Can a City Be Progressive?

Can a City Be Progressive?

An effective progressive movement must start in cities.


Sandy, This is all ready to roll. Pls post today/tonight when you can as the second EP, in place of Greider. Thanks, Peter TAGS: Los Angeles and Urban Issues BLURBS: 1) Peter Dreier argues that an effective progressive movement must start in cities. 2) An effective progressive movement must start in cities. Can a City Be Progressive? Peter Dreier

“I’m an unabashed progressive,” Los Angeles Mayor-elect Antonio Villaraigosa told an enthusiastic standing-room-only crowd at the Take Back America conference in Washington, DC, in June, “but I’m not a knee-jerk.”

Villaraigosa’s landslide victory (59 percent to 41 percent) on May 17 over incumbent Mayor James Hahn, a moderate Democrat, has raised hopes among progressives about moving the city in a new direction. But what does it mean to be a progressive at the municipal level when so many powerful forces–a city whose financial needs far exceed its revenue-raising capacity, a President and governor hostile to the plight of cities and the poor, a business and development community dominated by shortsighted executives resistant to taxes, living wages and regulation, and the ever-present threat of capital mobility–are arrayed against reform?

Villaraigosa understands that to be an effective mayor of America’s second-largest city, he needs not only to help progressive forces expand and mobilize their base but also to strengthen his support among a significant segment of the city’s suburban moderates and the enlightened wing of the business community. He needs to be a new kind of probusiness mayor–by redefining a “healthy business climate” to mean prosperity that is shared by working people, one that lifts the working poor into the middle class.

Villaraigosa’s wide victory margin was spread across all key electoral demographics. He won majorities among all income groups, from 54 percent among those earning more than $100,000 to 67 percent among voters below $20,000. He won 84 percent of the Latino vote, 60 percent of all union members and more than half of black and Jewish voters. He also expanded his support among white voters in the suburban middle-class San Fernando Valley, garnering 48 percent of their votes compared with 34 percent in 2001, when he lost to Hahn.

The election outcome was not only a personal victory for the 52-year-old Villaraigosa but also a triumph for LA’s progressive movement. Nationwide, labor union membership is shrinking, but in Los Angeles it is growing, particularly in sectors dominated by immigrants who work as janitors, security guards, garment workers, healthcare aides, maids and cooks in the tourism industry, and laundry workers. Unions have forged alliances with community groups, faith-based organizations and immigrants’ rights activists. As a result, the number of progressive and labor-friendly politicians in City Hall (as well as in the state legislature) has increased. Last week, Martin Ludlow, one of Villaraigosa’s key allies and former political director of the LA County Federation of Labor, left his City Council seat after two years to head the powerful labor group, left vacant by the untimely death of Miguel Contreras in May.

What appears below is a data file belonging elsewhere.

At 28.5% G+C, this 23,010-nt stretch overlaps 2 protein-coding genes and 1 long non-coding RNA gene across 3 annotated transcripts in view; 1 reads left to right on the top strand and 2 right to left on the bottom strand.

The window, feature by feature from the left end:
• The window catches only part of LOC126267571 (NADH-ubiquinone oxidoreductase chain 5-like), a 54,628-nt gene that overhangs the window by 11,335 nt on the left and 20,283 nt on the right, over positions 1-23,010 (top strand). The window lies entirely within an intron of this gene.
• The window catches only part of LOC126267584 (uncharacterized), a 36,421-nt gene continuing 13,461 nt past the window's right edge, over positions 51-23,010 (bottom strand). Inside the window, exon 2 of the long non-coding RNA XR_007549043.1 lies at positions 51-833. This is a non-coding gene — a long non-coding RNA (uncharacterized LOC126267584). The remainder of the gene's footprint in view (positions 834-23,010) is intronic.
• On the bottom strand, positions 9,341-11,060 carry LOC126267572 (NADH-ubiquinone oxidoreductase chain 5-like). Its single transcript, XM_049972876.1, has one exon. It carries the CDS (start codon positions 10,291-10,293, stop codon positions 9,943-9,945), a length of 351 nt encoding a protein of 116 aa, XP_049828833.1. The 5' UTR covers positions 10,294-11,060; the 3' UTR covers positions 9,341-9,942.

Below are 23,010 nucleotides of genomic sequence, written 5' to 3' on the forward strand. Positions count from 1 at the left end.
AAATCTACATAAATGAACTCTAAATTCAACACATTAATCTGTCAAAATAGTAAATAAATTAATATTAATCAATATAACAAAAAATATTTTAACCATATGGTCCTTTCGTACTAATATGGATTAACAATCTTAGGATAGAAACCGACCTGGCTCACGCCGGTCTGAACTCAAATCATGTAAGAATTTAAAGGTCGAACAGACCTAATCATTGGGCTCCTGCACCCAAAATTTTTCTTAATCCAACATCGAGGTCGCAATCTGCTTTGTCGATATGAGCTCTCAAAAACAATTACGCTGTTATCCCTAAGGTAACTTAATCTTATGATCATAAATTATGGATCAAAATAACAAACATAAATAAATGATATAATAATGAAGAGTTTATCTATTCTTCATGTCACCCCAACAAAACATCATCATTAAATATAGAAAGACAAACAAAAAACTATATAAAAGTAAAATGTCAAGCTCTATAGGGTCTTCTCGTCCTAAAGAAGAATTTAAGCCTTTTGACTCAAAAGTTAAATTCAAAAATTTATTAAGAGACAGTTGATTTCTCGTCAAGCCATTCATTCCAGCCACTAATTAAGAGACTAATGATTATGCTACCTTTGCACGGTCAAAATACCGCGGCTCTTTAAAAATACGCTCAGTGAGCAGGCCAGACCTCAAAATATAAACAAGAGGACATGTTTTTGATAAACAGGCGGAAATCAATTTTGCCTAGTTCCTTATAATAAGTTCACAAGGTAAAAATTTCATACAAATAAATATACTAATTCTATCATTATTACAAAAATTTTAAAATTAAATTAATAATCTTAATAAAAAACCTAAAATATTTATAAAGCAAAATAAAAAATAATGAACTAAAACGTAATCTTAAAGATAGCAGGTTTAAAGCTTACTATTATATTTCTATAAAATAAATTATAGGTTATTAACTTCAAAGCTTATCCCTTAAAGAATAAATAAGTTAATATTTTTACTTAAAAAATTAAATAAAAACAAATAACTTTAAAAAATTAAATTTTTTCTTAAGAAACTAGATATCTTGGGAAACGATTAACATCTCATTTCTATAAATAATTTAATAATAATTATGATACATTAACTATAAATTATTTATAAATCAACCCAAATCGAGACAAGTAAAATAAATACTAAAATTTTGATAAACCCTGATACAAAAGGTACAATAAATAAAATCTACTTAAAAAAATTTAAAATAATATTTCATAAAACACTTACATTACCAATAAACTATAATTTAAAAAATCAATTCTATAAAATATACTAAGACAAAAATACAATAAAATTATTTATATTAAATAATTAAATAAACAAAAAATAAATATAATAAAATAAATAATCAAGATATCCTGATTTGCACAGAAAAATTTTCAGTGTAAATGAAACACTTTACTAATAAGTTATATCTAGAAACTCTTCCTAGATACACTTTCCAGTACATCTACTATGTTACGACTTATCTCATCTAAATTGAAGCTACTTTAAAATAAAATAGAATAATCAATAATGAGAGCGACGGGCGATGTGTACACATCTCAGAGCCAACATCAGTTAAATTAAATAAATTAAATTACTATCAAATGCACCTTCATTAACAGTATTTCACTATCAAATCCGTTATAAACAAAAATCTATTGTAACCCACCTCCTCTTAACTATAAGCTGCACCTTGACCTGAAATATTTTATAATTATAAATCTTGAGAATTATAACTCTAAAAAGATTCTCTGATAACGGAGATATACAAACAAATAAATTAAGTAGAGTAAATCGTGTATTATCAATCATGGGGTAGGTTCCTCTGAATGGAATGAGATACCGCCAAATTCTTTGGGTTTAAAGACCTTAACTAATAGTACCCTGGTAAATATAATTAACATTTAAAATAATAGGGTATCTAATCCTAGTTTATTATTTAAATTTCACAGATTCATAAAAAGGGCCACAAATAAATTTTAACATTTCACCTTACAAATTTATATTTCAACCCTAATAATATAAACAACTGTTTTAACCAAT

Labor’s clout has translated into progressive municipal policy. The city adopted a strong living wage law in 1997. In 2002 it enacted a $100 million annual municipal housing trust fund (although Mayor Hahn failed to fully fund it), and last year, the city passed an anti-“big box” ordinance and an antisweatshop policy.

How can Villaraigosa, who takes office on July 1, possibly live up to such high expectations? He will be judged by his ability to take care of municipal housekeeping chores like fixing potholes and reducing traffic congestion. But he will also be judged on whether he can address the plight of the poor and the struggling lower-middle class–to promote what activists call a “growth with justice” agenda. The city’s economy is booming, but the divide between the rich and everyone else is widening. LA has more millionaires than any other city, but it is also the nation’s capital of the working poor. Almost 40 percent of Angelenos lack health insurance. Rents now average more than $1,200 per month, and the median sales price exceeds $350,000. Traffic congestion and inadequate public transit make LA the most polluted (and unhealthy) metro area in the country. Overcrowded and underfunded schools threaten the city’s economic future. Despite a decline in crime, LA is still one of the nation’s most dangerous cities.

Even before taking office, Villaraigosa, a former union organizer, demonstrated his political skills and pro-labor sympathies. Last week, Villaraigosa and Ludlow engaged in shuttle diplomacy to settle a threatened strike by hotel workers, resulting in important gains, including anew contract that expires at the same time next year as contracts in other major cities, giving the union key leverage with national hotel chains.

Tourism is a key part of LA’s economy, which is dominated by industries that are not highly mobile, including the port, hospitals and universities, retail stores, commercial offices and hotels. This makes threats to pull up stakes less compelling and gives the city (and progressives) more negotiating power. But LA is also a major manufacturing center, now dominated by low-wage nonunion firms, including food processing and garments, which are perpetually threatening to flee.

To leverage the city’s strong economy, Villaraigosa can promote a more enlightened view of business’s responsibility to the broader community. He can encourage employers to support workers’ rights to unionize. He can support ordinances that require developers to share in the city’s strong housing market by setting aside, say, 15 percent of units for low-income and moderate-income families. He can champion a linked-deposit policy that uses the city’s deposits to encourage banks to end redlining and predatory practices. Building on the living wage model, he can focus municipal subsidies on industries and firms that provide decent pay, benefits and upward mobility.